A client firm learned of a major regulatory change, one that would significantly change how their products could be positioned. It was not a welcome change. The CEO, in his speech at a major sales conference, expressed his frustration with the regulation and promised to be active in seeking changes through lobbying efforts. He then funded a project and instructed the project team to be fully ready to comply with the regulation by its introduction date. Throughout the implementation, there were problems with acceptance and adoption of the change. Everyone was denying that the change would really take place. After all, the CEO didn’t support it and even said he was working to reverse it.
This is a pretty evident form of mixed signals leaders send during times of change. Others are more subtle, but equally damaging to the success of the change effort. One senior vice president voiced deep commitment to a system change that would reduce manual rework for employees, but then reduced the budget for the effort and pulled some of the resources off the project to work on another priority. Another leader was a great voice for the need for a change up front, but as the difficult and complex work began, he was no longer visible.
So what are the most crucial signals for you, as a leader, to be sending – and more importantly, modeling – during times of change?
Your commitment is only as strong as your personal desire for the change, so check your sincerity and be sure your tone, language and body language are all telling the same story. When change is imposed on the organization by laws, fiscal reality or other factors that are not your fondest desire, reflect on what positive outcome you are committing to, and get your language right. The CEO in the opening could have said, “None of us was enthusiastic to see this regulatory change handed to us, but we are an organization that prides itself on always doing things better than anyone else. I am committed to making sure we carry out both the letter and the spirit of this regulation, since it’s meant to protect our customers – and so are we.”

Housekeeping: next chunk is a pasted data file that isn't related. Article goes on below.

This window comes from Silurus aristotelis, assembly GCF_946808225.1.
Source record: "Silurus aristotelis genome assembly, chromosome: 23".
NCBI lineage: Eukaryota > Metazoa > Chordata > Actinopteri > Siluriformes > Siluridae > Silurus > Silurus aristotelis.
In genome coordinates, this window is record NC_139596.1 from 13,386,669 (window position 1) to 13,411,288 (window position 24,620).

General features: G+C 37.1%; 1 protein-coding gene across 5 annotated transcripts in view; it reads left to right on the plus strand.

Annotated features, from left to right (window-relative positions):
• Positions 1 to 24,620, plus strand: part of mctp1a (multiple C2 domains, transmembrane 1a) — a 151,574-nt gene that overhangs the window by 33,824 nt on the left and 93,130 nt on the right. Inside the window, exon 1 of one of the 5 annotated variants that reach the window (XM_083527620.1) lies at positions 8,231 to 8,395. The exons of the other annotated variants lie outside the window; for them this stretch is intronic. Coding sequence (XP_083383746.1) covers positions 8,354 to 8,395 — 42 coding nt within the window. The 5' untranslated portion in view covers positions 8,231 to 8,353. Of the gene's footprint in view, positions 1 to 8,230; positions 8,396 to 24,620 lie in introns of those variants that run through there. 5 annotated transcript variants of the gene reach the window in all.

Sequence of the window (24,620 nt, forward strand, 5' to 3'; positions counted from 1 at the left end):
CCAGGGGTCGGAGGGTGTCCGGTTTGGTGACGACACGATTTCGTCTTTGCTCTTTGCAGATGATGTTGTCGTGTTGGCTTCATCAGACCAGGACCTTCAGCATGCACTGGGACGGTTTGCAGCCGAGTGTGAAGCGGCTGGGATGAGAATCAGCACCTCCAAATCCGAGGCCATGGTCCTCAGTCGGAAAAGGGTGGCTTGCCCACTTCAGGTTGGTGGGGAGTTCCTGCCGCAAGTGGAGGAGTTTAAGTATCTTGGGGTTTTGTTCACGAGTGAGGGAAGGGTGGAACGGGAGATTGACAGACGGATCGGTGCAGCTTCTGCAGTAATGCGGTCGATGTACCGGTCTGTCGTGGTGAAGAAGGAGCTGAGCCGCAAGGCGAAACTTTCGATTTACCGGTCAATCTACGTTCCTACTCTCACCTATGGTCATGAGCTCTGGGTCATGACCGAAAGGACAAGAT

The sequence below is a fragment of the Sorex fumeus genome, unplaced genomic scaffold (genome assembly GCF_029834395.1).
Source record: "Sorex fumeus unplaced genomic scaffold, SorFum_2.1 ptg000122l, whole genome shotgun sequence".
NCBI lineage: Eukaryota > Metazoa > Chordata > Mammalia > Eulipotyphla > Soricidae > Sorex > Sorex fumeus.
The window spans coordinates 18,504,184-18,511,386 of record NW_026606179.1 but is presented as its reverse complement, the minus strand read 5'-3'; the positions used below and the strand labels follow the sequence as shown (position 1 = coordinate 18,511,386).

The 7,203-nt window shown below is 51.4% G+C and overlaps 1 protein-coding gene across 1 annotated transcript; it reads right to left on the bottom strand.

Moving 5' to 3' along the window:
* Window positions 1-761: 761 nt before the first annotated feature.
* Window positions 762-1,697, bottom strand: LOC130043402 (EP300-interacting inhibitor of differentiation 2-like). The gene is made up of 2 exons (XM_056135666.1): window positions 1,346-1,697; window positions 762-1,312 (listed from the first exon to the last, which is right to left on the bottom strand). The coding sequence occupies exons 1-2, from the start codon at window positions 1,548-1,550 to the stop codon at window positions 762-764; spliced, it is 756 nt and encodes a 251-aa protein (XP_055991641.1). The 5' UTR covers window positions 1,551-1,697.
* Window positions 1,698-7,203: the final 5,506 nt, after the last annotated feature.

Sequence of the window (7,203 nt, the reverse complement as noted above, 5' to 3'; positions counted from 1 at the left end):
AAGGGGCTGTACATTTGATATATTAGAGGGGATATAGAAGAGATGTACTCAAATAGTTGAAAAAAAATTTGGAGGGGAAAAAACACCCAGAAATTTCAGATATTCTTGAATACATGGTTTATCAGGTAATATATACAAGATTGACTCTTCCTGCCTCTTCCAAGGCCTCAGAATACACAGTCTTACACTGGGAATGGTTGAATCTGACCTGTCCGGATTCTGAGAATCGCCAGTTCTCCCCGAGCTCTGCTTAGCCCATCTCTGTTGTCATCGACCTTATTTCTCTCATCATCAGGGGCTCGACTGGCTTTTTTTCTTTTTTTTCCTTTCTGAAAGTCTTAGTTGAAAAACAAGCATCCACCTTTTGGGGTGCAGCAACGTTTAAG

Commitment is not only a launch event. Employees look most often for commitment from leaders when they’re slogging through the stressful process of implementing the change: “Remind me why we’re doing this miserable change.” Your job is to stay ahead of that anguish, letting them know you appreciate what they’re going through and that their efforts are going toward something you still value highly.
The flip side of commitment can sometimes be over-enthusiasm for a change, even in the face of significant problems. If all you give is good news and great cheerleading, you and the change effort will lose credibility. Admit issues when they arise, thank the people who bring them up, thank the people who are working to solve them, and express confidence that the good outcomes envisioned up front will still occur, even if adjustments have to be made in order to achieve them.
Remaining open to bad news is equally important. Ask about issues, and demonstrate interest in discussions about solutions.
Make sure the ducks are lined up. If you sense dissenting viewpoints about the need for the change or how it will play out, open conversations with those people and decide where you will land. When employees see a gap in the united front, no expectations of compliance from them will hold any water. They’ll know they’ve got a resistance champion. This unity is important all up and down the management chain, and it is the responsibility of leaders to proactively monitor it and keep it in synch throughout the change.
A common pitfall of leaders is to champion a change, but fail to resource it appropriately or later change its urgency. When you put your commitment behind a change, be sure you don’t then move on to the next big thing. Keep the same level of focus and intent throughout the change effort. Your job is to make sure resources and schedules throughout the change effort match the urgency of the need you identified in announcing the change.
People will overcome personal obstacles to make change successful when they know their leaders are paying attention. “I heard from the training team that this work group is quickly becoming expert in the new system. Congratulations!” “I heard that there were some questions about whether anyone’s work locations would change. Are there some significant concerns about that in your group?” A leader’s continual interest encourages accountability and gives needed strokes during difficult times.
Finally, get some help holding yourself to these signals. Ask a sampling of people in the organization, “What am I doing that you feel is supportive of the change we’re trying to accomplish?” “What am I doing that might undermine the success of the change?” “What am I not doing that you think would help the change succeed?” Ask these questions today – and frequently thereafter.
Written by Marge Combe, VMC Consultant